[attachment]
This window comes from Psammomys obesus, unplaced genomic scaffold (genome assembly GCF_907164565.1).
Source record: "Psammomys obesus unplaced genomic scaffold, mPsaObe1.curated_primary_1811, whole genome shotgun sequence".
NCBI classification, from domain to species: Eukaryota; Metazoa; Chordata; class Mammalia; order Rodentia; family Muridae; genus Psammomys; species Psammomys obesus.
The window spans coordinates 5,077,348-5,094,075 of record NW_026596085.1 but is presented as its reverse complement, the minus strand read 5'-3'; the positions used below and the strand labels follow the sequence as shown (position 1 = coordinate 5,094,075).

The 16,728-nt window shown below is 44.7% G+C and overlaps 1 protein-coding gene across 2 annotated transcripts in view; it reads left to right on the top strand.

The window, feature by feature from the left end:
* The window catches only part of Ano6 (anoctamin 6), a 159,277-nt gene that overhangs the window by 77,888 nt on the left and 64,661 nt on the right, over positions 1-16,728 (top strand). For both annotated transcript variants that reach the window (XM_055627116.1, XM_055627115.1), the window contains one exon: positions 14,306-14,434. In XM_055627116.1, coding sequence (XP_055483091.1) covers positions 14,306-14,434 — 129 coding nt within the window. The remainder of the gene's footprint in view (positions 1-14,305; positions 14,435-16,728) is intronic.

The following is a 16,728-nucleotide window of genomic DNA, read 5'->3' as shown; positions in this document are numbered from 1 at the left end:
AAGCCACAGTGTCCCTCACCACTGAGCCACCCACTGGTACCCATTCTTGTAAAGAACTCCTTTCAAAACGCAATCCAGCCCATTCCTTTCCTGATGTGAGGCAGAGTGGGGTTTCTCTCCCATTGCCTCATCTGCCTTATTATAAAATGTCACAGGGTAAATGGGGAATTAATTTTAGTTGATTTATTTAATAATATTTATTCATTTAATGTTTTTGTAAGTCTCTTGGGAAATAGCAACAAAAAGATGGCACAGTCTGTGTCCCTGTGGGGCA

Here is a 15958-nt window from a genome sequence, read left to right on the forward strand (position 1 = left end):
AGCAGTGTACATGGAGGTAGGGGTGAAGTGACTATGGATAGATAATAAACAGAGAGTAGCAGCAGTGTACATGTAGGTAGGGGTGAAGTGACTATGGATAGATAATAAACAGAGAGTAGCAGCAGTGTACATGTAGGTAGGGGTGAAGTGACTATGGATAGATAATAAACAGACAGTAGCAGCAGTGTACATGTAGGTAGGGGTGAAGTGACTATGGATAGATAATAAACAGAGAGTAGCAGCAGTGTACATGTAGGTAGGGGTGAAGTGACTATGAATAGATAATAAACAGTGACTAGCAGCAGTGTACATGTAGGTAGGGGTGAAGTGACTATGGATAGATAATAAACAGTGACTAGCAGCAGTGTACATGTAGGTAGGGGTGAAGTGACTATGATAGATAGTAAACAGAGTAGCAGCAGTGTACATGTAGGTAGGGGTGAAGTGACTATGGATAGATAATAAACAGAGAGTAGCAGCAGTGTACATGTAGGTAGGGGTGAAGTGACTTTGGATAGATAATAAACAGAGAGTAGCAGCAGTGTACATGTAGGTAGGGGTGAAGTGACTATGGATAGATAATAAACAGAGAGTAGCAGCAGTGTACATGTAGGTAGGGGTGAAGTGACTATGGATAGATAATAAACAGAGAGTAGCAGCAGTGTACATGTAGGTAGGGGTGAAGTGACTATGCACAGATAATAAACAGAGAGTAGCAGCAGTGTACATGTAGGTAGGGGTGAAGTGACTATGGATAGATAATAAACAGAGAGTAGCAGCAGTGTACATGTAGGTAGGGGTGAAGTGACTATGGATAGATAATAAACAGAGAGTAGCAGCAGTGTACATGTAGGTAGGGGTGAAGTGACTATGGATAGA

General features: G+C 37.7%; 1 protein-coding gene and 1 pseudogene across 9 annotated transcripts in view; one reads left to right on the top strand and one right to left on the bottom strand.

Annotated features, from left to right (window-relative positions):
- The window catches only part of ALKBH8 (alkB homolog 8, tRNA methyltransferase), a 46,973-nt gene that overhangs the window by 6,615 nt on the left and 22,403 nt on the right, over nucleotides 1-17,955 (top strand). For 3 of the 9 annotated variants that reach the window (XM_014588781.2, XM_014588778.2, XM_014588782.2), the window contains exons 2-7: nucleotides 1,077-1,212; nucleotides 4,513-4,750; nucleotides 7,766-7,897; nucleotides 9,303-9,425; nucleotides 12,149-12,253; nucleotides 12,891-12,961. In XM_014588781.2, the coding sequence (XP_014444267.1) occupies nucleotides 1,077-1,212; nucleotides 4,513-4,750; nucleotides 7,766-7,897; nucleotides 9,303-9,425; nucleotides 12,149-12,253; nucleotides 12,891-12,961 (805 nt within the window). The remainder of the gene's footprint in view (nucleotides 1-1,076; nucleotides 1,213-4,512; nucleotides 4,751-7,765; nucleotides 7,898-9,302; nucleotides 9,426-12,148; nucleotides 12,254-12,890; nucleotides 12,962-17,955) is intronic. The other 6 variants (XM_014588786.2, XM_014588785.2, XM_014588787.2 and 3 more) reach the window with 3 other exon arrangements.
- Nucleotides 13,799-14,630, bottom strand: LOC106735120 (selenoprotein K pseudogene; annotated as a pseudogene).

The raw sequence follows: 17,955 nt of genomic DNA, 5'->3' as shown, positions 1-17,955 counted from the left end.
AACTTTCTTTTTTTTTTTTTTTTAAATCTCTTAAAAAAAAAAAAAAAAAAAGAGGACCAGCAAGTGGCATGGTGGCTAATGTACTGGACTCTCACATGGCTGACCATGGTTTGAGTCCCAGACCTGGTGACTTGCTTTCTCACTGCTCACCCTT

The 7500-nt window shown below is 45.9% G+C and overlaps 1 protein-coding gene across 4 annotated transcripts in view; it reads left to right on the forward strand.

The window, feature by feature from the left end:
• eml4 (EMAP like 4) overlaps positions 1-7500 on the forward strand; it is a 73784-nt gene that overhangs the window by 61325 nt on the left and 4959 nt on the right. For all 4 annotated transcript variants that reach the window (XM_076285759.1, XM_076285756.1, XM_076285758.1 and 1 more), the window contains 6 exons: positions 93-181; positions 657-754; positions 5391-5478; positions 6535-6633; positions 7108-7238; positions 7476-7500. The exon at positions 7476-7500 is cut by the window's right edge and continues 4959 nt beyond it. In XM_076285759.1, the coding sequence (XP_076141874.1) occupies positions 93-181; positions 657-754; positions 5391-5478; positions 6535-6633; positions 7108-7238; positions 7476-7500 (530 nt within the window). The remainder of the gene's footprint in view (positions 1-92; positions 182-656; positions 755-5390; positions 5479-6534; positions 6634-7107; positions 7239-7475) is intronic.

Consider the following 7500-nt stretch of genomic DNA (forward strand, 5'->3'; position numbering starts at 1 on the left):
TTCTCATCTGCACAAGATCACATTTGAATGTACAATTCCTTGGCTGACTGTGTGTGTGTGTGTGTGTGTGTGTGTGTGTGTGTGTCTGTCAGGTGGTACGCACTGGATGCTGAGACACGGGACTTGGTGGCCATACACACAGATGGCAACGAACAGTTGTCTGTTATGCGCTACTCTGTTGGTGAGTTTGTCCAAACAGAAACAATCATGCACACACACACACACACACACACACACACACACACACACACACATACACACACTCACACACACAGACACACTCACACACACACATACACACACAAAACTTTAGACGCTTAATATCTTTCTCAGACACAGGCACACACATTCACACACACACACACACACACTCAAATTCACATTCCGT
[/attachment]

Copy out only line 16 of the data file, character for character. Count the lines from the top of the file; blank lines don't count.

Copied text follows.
The raw sequence follows: 17,955 nt of genomic DNA, 5'->3' as shown, positions 1-17,955 counted from the left end.